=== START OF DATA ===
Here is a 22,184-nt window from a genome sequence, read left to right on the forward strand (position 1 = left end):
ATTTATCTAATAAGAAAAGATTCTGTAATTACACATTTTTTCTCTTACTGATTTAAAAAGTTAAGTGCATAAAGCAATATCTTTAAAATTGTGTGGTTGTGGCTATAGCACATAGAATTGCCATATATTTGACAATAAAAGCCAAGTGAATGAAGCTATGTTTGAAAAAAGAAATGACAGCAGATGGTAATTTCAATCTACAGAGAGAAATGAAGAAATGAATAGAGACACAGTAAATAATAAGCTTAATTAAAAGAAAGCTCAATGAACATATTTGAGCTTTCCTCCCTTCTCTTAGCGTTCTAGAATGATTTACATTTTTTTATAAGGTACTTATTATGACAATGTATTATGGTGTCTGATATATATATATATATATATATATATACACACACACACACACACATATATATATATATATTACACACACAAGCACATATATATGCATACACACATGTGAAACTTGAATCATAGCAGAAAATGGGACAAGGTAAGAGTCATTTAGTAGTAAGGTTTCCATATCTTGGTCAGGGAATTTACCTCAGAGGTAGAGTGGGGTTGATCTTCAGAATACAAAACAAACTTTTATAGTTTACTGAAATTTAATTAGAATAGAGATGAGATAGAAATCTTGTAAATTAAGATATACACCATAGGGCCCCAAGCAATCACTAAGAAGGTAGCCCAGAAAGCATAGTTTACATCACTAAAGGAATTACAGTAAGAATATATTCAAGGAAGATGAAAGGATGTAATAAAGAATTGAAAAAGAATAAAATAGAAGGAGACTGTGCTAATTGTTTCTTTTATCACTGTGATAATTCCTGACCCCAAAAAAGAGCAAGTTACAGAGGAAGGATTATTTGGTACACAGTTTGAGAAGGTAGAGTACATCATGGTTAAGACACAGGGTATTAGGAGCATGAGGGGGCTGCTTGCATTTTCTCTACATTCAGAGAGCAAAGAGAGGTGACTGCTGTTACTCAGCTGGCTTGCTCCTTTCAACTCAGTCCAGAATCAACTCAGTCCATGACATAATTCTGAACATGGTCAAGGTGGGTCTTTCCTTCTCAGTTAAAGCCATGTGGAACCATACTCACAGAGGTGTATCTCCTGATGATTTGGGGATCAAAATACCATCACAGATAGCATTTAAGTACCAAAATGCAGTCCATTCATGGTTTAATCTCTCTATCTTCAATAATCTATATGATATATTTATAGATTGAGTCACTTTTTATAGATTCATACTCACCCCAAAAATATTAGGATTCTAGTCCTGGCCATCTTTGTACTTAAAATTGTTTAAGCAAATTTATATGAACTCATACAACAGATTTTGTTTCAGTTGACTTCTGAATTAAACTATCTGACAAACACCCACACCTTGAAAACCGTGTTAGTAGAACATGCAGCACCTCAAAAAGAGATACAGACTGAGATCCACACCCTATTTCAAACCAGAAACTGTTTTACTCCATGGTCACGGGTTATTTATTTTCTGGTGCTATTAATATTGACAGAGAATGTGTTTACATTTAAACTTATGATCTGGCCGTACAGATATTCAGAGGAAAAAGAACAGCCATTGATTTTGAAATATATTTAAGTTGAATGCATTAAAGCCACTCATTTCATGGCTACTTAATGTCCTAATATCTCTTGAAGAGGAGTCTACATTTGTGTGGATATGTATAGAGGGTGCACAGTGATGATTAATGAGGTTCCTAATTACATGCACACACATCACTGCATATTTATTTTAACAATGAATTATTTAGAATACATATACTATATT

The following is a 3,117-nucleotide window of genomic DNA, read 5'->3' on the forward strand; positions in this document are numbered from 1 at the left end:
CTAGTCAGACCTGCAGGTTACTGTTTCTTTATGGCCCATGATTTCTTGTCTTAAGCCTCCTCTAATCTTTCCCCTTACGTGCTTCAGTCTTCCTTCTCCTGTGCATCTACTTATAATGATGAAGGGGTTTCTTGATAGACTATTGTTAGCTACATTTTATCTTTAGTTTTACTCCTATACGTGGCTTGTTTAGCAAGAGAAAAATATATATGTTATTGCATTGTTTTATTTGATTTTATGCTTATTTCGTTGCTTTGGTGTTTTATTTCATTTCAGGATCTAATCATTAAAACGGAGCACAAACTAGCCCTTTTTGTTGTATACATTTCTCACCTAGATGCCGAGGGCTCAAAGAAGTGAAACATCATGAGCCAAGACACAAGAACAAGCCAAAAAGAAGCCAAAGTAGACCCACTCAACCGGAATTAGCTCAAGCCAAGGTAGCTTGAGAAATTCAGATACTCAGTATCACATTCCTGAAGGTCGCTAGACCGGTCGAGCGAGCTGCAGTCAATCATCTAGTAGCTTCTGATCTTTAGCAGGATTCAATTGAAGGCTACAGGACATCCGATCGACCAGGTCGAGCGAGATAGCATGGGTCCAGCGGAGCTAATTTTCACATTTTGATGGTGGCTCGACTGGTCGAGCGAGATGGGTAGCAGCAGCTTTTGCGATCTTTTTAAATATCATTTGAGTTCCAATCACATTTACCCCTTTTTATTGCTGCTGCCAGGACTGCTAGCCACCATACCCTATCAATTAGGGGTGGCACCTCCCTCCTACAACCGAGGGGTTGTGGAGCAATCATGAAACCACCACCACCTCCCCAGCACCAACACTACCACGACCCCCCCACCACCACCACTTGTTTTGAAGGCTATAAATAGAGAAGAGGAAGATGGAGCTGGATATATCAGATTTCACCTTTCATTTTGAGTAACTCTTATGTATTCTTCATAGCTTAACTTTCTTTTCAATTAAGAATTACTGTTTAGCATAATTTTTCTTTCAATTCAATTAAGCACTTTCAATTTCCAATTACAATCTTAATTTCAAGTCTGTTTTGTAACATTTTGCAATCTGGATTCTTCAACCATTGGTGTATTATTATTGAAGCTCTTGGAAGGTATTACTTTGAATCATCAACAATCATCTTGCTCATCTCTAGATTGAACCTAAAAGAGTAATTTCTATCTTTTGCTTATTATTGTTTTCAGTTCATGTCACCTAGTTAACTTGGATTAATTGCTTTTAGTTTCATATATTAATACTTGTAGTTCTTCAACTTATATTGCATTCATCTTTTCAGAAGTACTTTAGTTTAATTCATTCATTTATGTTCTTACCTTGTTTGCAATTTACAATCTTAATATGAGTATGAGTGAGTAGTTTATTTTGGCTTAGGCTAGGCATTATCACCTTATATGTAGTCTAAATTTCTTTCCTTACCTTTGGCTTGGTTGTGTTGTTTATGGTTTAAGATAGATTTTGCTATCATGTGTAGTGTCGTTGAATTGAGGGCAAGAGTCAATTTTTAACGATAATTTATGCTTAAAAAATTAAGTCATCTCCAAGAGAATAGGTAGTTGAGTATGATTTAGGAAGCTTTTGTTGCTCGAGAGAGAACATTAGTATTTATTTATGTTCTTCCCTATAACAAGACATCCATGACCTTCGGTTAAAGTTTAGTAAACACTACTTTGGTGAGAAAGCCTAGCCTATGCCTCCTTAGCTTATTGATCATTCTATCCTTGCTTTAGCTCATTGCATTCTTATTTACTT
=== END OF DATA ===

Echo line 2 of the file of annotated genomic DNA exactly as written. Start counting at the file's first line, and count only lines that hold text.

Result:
ATTTATCTAATAAGAAAAGATTCTGTAATTACACATTTTTTCTCTTACTGATTTAAAAAGTTAAGTGCATAAAGCAATATCTTTAAAATTGTGTGGTTGTGGCTATAGCACATAGAATTGCCATATATTTGACAATAAAAGCCAAGTGAATGAAGCTATGTTTGAAAAAAGAAATGACAGCAGATGGTAATTTCAATCTACAGAGAGAAATGAAGAAATGAATAGAGACACAGTAAATAATAAGCTTAATTAAAAGAAAGCTCAATGAACATATTTGAGCTTTCCTCCCTTCTCTTAGCGTTCTAGAATGATTTACATTTTTTTATAAGGTACTTATTATGACAATGTATTATGGTGTCTGATATATATATATATATATATATATATACACACACACACACACACATATATATATATATATTACACACACAAGCACATATATATGCATACACACATGTGAAACTTGAATCATAGCAGAAAATGGGACAAGGTAAGAGTCATTTAGTAGTAAGGTTTCCATATCTTGGTCAGGGAATTTACCTCAGAGGTAGAGTGGGGTTGATCTTCAGAATACAAAACAAACTTTTATAGTTTACTGAAATTTAATTAGAATAGAGATGAGATAGAAATCTTGTAAATTAAGATATACACCATAGGGCCCCAAGCAATCACTAAGAAGGTAGCCCAGAAAGCATAGTTTACATCACTAAAGGAATTACAGTAAGAATATATTCAAGGAAGATGAAAGGATGTAATAAAGAATTGAAAAAGAATAAAATAGAAGGAGACTGTGCTAATTGTTTCTTTTATCACTGTGATAATTCCTGACCCCAAAAAAGAGCAAGTTACAGAGGAAGGATTATTTGGTACACAGTTTGAGAAGGTAGAGTACATCATGGTTAAGACACAGGGTATTAGGAGCATGAGGGGGCTGCTTGCATTTTCTCTACATTCAGAGAGCAAAGAGAGGTGACTGCTGTTACTCAGCTGGCTTGCTCCTTTCAACTCAGTCCAGAATCAACTCAGTCCATGACATAATTCTGAACATGGTCAAGGTGGGTCTTTCCTTCTCAGTTAAAGCCATGTGGAACCATACTCACAGAGGTGTATCTCCTGATGATTTGGGGATCAAAATACCATCACAGATAGCATTTAAGTACCAAAATGCAGTCCATTCATGGTTTAATCTCTCTATCTTCAATAATCTATATGATATATTTATAGATTGAGTCACTTTTTATAGATTCATACTCACCCCAAAAATATTAGGATTCTAGTCCTGGCCATCTTTGTACTTAAAATTGTTTAAGCAAATTTATATGAACTCATACAACAGATTTTGTTTCAGTTGACTTCTGAATTAAACTATCTGACAAACACCCACACCTTGAAAACCGTGTTAGTAGAACATGCAGCACCTCAAAAAGAGATACAGACTGAGATCCACACCCTATTTCAAACCAGAAACTGTTTTACTCCATGGTCACGGGTTATTTATTTTCTGGTGCTATTAATATTGACAGAGAATGTGTTTACATTTAAACTTATGATCTGGCCGTACAGATATTCAGAGGAAAAAGAACAGCCATTGATTTTGAAATATATTTAAGTTGAATGCATTAAAGCCACTCATTTCATGGCTACTTAATGTCCTAATATCTCTTGAAGAGGAGTCTACATTTGTGTGGATATGTATAGAGGGTGCACAGTGATGATTAATGAGGTTCCTAATTACATGCACACACATCACTGCATATTTATTTTAACAATGAATTATTTAGAATACATATACTATATT